Forgotten Masterpieces #3: Black Christmas (1974)

“I’m not so big on Christmas,” is what I usually tell people around this time of year. But perhaps it would be more accurate to communicate that I have a distaste for the obscene kitsch that accompanies the year’s biggest celebration of mass consumerism. Sure, the colorful lights are nice, and I have absolutely nothing against christmas trees. The biggest culprits are obviously the advertising industry and Hollywood movies, which act in concert to shamelessly and endlessly overwhelm us with the worst kind of ersatz sentimentalism. Not so Bob Clark’s oft-overlooked holiday-themed classic Black Christmas, which should be right at the top of everyone’s Christmas list.

The film is often cited (if it’s mentioned at all) for its historical value, its defenders pointing out that journeyman director Bob Clark was way ahead of John Carpenter’s 1978 hit Halloween with his innovative holiday-themed slasher film. But although there is a kernel of truth to that statement, it should also be obvious that the things that made Halloween such a popular and influential blockbuster are absent in Black Christmas. First of all, there is none of the ostentatiously virtuoso cinematography that makes Halloween the masterpiece of stylization that it remains to this day. Instead, Clark’s film has a naturalistic quality that hinges on moments of atmosphere and stillness. It contrasts the increasingly fragile sense of community among the female students who are stalked and threatened with the isolation that defines the unhinged killer.

Secondly, Black Christmas keeps the viewer’s sympathies firmly aligned with the women whose lives are threatened by this maniac, and -crucially- with the first victim’s relatives, whose increasingly desperate search for their daughter lends weight to the first death, which thereby comes to loom large over the rest of the narrative as it develops. By contrast, Halloween and its many, many imitators tend to transform the intended victims into objects for us to stare at as they are being stalked, pursued, and threatened by the killer, thereby aligning us with the aggressor’s point of view. The implicit misogyny of the resulting formula was parodied most effectively by Brian de Palma in the opening scene of his masterpiece Blow Out (1981), where every sexist cliché in the genre book is thrown at us. As early as 1981, it was apparently obvious to someone as astute as De Palma that slasher movies were all about ogling women as fetishized sex objects before taking sadistic pleasure in seeing them suffer.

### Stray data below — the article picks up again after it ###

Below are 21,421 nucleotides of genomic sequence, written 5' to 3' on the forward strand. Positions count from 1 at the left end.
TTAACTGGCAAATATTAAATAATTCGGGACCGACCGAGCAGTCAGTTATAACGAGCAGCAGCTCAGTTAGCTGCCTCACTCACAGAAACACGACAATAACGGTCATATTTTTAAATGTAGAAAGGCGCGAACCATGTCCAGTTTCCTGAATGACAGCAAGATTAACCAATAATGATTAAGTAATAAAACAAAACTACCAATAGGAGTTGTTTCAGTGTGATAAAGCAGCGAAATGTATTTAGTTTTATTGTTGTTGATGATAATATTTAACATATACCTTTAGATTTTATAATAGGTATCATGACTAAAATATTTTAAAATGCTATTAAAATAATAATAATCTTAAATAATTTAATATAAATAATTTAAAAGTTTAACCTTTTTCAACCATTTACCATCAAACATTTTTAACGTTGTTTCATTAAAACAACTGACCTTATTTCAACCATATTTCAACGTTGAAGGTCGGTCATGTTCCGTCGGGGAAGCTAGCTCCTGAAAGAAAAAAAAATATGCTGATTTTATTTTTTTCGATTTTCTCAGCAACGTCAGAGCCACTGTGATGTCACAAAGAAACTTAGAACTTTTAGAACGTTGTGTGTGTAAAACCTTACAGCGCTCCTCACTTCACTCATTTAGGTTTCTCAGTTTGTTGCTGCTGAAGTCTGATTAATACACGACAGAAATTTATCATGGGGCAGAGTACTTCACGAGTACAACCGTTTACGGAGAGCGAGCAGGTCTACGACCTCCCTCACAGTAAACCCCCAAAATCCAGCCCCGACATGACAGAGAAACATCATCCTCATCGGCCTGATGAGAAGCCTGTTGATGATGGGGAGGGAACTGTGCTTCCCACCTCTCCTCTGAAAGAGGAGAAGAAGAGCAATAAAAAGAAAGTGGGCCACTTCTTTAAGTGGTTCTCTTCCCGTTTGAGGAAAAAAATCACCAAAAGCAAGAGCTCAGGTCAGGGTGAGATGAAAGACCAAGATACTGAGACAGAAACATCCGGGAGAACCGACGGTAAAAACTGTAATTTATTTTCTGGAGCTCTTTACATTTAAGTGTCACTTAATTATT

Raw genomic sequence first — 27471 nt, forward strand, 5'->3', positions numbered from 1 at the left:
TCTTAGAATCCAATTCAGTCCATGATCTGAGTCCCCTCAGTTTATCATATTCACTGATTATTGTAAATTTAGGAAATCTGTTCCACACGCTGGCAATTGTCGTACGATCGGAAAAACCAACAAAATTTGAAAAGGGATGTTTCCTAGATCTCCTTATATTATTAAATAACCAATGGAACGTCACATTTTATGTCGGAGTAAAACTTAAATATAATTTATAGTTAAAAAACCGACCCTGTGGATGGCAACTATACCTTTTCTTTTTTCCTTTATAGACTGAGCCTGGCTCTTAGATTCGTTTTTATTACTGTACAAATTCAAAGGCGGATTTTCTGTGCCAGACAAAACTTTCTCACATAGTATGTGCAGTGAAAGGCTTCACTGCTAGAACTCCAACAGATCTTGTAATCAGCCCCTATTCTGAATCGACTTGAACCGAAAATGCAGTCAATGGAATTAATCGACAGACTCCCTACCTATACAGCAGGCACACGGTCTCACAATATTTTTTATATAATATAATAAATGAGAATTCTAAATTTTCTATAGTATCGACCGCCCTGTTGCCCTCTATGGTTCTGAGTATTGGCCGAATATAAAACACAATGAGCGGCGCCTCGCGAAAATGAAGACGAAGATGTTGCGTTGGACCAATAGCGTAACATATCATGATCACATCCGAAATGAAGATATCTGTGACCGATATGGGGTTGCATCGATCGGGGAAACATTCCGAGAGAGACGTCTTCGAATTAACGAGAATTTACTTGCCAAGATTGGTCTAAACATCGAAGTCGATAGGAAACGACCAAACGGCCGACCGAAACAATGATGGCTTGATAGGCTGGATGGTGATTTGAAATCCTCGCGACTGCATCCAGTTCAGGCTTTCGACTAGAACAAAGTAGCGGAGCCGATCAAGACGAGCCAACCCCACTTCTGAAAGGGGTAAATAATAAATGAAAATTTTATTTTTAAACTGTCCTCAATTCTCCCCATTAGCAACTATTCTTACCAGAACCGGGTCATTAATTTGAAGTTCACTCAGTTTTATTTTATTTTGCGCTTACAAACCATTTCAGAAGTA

Black Christmas then offers a fascinating road not taken for the slasher film: a thriller in which it becomes all but impossible to identify with the killer, who is presented within this narrative as an entirely twisted, ultimate “Other” whose actions have devastating consequences for the very human (if hardly innocent) group of women he targets. By penetrating, infiltrating, even desecrating the safety of their home, he is neither transformed into a mythological figure, a status that characters like Michael Myers, Jason Voorhees, and Freddy Krueger quickly claimed, nor are we able to identify with his point of view. Instead, we react along with the all-too-human main characters played by Margot Kidder, Olivia Hussey and Andrea Martin, who find that existing tensions in their group become magnified once they realize they are being treated as prey by a male hunter. In other words: it becomes a metaphor for the way in which friendships between women are systematically sabotaged by the male gaze that creates envy, distrust and hostility.

But metaphors and symbolism aside, Black Christmas is also a film that never fails to surprise with its many tiny moments of human observation and its quixotic, playful attitude. Expectations that have since become ingrained by years of reductive genre exercises are consistently defeated, and even if the resulting film isn’t the kind of auteurist exercise in which every aspect of the film has been constructed with an eye for absolute symmetry and formal precision, it is the kind of classic that deserves more credit and wider acknowledgment. And since the film is available in an absolutely gorgeous blu-ray edition for next to nothing, there’s no reason why this Christmas wish shouldn’t come true.

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